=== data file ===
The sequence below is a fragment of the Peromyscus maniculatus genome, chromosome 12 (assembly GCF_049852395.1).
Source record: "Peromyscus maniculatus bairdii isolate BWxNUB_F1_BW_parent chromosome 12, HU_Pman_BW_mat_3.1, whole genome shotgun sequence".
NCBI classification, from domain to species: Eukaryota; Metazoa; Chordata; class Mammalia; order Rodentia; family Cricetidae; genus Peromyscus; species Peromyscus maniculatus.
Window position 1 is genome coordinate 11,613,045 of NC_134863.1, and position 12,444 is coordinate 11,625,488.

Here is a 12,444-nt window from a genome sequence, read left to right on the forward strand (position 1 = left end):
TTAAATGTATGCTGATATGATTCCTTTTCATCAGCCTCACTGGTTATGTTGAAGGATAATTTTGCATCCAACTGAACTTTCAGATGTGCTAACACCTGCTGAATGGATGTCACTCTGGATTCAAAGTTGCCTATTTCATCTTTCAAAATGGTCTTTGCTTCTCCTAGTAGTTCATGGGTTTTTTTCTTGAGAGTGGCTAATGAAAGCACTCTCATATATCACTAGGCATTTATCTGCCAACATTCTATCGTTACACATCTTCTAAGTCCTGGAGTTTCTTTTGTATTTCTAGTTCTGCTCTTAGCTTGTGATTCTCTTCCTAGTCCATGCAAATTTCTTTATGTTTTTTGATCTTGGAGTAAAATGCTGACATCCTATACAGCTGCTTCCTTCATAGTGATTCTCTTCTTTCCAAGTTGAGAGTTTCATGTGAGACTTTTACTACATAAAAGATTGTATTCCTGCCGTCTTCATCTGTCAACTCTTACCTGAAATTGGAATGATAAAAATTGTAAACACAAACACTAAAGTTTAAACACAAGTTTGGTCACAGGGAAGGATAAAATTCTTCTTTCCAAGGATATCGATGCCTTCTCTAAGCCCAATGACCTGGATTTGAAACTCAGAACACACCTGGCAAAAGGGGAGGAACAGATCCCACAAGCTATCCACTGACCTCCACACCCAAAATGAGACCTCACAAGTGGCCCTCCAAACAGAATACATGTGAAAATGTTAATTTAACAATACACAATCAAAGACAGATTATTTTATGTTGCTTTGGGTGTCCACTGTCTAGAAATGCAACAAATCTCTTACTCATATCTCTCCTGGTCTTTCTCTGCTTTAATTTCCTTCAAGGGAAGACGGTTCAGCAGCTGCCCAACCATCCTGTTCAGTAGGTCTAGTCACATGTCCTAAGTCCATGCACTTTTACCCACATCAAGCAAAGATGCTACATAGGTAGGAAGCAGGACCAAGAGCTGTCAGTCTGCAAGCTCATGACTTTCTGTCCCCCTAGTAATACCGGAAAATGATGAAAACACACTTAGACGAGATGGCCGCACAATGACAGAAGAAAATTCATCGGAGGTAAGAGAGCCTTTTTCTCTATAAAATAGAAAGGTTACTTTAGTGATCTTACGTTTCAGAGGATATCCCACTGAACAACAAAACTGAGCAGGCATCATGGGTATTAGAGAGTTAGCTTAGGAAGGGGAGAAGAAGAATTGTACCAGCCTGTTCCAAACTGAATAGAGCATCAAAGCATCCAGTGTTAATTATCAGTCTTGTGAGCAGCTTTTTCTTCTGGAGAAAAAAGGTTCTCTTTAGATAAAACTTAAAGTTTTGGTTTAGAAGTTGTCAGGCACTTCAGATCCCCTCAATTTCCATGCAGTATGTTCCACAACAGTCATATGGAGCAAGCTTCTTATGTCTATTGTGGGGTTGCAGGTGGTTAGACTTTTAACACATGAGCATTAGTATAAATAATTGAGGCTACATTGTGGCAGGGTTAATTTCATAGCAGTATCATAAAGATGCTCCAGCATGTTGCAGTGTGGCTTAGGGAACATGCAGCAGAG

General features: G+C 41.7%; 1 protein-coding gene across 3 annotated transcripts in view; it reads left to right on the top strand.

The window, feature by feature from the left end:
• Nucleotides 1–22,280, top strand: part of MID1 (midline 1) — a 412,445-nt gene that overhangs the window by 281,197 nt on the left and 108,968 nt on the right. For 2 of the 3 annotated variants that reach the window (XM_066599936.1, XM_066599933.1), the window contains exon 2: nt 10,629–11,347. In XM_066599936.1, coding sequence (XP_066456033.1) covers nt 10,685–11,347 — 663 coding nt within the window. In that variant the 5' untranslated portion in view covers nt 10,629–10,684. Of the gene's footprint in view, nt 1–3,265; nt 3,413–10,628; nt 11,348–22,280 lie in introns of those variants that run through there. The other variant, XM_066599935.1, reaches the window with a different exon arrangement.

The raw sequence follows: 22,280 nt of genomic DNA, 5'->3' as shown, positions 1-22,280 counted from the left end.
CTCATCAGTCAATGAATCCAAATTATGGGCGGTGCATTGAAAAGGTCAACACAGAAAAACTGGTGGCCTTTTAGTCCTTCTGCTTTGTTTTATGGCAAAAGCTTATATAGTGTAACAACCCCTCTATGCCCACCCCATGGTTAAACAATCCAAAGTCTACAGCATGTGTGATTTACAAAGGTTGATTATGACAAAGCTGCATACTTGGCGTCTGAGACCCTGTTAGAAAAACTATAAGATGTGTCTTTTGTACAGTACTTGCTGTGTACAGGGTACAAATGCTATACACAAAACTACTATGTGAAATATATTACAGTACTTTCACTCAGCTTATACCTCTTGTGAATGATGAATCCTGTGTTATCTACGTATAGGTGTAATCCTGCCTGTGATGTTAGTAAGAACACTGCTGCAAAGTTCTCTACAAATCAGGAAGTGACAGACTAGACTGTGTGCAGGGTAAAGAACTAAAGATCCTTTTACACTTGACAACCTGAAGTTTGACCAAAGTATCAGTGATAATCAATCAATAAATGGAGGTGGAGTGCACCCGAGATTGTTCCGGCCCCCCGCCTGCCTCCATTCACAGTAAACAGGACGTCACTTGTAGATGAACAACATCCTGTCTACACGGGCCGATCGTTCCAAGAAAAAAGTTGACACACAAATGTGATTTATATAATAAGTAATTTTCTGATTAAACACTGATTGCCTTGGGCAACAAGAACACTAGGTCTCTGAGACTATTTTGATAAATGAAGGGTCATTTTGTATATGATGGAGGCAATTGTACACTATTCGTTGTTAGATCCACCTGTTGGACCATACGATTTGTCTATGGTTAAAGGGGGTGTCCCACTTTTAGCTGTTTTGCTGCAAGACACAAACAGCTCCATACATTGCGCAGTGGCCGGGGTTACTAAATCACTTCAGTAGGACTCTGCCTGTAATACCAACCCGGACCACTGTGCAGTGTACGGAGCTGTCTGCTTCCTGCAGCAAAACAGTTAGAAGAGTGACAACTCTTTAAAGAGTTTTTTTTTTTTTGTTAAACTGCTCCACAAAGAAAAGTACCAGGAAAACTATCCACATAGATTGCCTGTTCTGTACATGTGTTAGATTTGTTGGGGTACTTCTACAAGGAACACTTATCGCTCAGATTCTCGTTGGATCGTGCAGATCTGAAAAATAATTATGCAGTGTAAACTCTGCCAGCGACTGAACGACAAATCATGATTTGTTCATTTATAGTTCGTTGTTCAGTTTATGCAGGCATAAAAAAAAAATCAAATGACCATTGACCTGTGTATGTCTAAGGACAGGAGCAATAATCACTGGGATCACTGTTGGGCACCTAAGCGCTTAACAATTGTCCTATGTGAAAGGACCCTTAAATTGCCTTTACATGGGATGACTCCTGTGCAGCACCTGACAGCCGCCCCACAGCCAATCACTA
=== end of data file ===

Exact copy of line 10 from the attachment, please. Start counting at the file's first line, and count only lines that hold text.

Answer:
The raw sequence follows: 22,280 nt of genomic DNA, 5'->3' as shown, positions 1-22,280 counted from the left end.